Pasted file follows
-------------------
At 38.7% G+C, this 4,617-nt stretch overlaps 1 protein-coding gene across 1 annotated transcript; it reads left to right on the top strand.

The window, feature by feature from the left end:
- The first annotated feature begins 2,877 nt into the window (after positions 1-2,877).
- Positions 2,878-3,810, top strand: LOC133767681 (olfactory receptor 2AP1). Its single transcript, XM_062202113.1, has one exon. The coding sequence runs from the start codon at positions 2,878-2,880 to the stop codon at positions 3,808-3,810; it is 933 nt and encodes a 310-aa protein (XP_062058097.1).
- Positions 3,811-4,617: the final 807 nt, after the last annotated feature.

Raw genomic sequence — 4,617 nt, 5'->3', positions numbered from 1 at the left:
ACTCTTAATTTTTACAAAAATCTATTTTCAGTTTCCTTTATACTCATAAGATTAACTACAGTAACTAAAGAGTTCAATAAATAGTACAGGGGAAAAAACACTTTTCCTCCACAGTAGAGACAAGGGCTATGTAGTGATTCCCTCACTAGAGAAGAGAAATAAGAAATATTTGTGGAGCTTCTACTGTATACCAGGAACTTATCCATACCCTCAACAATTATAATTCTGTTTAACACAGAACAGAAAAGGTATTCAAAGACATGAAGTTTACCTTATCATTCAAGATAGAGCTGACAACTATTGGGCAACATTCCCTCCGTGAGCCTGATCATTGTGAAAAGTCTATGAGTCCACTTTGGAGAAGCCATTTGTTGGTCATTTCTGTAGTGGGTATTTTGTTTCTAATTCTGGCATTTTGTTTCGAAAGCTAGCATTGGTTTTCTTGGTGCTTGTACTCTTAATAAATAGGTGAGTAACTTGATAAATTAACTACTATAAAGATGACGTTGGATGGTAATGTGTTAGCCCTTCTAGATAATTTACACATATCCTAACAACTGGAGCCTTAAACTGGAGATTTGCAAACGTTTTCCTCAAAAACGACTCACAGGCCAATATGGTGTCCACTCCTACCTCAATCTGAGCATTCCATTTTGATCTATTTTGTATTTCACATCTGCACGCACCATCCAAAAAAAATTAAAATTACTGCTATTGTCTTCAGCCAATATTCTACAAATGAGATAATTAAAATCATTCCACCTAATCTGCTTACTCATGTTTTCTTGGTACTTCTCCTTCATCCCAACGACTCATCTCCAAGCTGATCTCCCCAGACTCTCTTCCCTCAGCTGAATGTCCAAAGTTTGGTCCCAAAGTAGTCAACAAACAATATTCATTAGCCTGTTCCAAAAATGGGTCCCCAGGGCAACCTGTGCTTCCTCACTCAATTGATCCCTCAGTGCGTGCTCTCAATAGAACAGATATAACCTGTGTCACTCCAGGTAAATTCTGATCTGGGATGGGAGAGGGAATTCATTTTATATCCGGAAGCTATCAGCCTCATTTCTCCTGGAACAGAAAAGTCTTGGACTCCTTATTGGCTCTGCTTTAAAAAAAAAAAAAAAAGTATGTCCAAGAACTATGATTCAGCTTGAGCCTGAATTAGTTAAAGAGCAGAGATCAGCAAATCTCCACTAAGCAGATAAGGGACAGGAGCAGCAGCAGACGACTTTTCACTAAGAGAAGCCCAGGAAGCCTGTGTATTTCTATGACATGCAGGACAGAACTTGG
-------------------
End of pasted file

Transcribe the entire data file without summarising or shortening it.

At 38.7% G+C, this 4,617-nt stretch overlaps 1 protein-coding gene across 1 annotated transcript; it reads left to right on the top strand.

The window, feature by feature from the left end:
- The first annotated feature begins 2,877 nt into the window (after positions 1-2,877).
- Positions 2,878-3,810, top strand: LOC133767681 (olfactory receptor 2AP1). Its single transcript, XM_062202113.1, has one exon. The coding sequence runs from the start codon at positions 2,878-2,880 to the stop codon at positions 3,808-3,810; it is 933 nt and encodes a 310-aa protein (XP_062058097.1).
- Positions 3,811-4,617: the final 807 nt, after the last annotated feature.

Raw genomic sequence — 4,617 nt, 5'->3', positions numbered from 1 at the left:
ACTCTTAATTTTTACAAAAATCTATTTTCAGTTTCCTTTATACTCATAAGATTAACTACAGTAACTAAAGAGTTCAATAAATAGTACAGGGGAAAAAACACTTTTCCTCCACAGTAGAGACAAGGGCTATGTAGTGATTCCCTCACTAGAGAAGAGAAATAAGAAATATTTGTGGAGCTTCTACTGTATACCAGGAACTTATCCATACCCTCAACAATTATAATTCTGTTTAACACAGAACAGAAAAGGTATTCAAAGACATGAAGTTTACCTTATCATTCAAGATAGAGCTGACAACTATTGGGCAACATTCCCTCCGTGAGCCTGATCATTGTGAAAAGTCTATGAGTCCACTTTGGAGAAGCCATTTGTTGGTCATTTCTGTAGTGGGTATTTTGTTTCTAATTCTGGCATTTTGTTTCGAAAGCTAGCATTGGTTTTCTTGGTGCTTGTACTCTTAATAAATAGGTGAGTAACTTGATAAATTAACTACTATAAAGATGACGTTGGATGGTAATGTGTTAGCCCTTCTAGATAATTTACACATATCCTAACAACTGGAGCCTTAAACTGGAGATTTGCAAACGTTTTCCTCAAAAACGACTCACAGGCCAATATGGTGTCCACTCCTACCTCAATCTGAGCATTCCATTTTGATCTATTTTGTATTTCACATCTGCACGCACCATCCAAAAAAAATTAAAATTACTGCTATTGTCTTCAGCCAATATTCTACAAATGAGATAATTAAAATCATTCCACCTAATCTGCTTACTCATGTTTTCTTGGTACTTCTCCTTCATCCCAACGACTCATCTCCAAGCTGATCTCCCCAGACTCTCTTCCCTCAGCTGAATGTCCAAAGTTTGGTCCCAAAGTAGTCAACAAACAATATTCATTAGCCTGTTCCAAAAATGGGTCCCCAGGGCAACCTGTGCTTCCTCACTCAATTGATCCCTCAGTGCGTGCTCTCAATAGAACAGATATAACCTGTGTCACTCCAGGTAAATTCTGATCTGGGATGGGAGAGGGAATTCATTTTATATCCGGAAGCTATCAGCCTCATTTCTCCTGGAACAGAAAAGTCTTGGACTCCTTATTGGCTCTGCTTTAAAAAAAAAAAAAAAAGTATGTCCAAGAACTATGATTCAGCTTGAGCCTGAATTAGTTAAAGAGCAGAGATCAGCAAATCTCCACTAAGCAGATAAGGGACAGGAGCAGCAGCAGACGACTTTTCACTAAGAGAAGCCCAGGAAGCCTGTGTATTTCTATGACATGCAGGACAGAACTTGG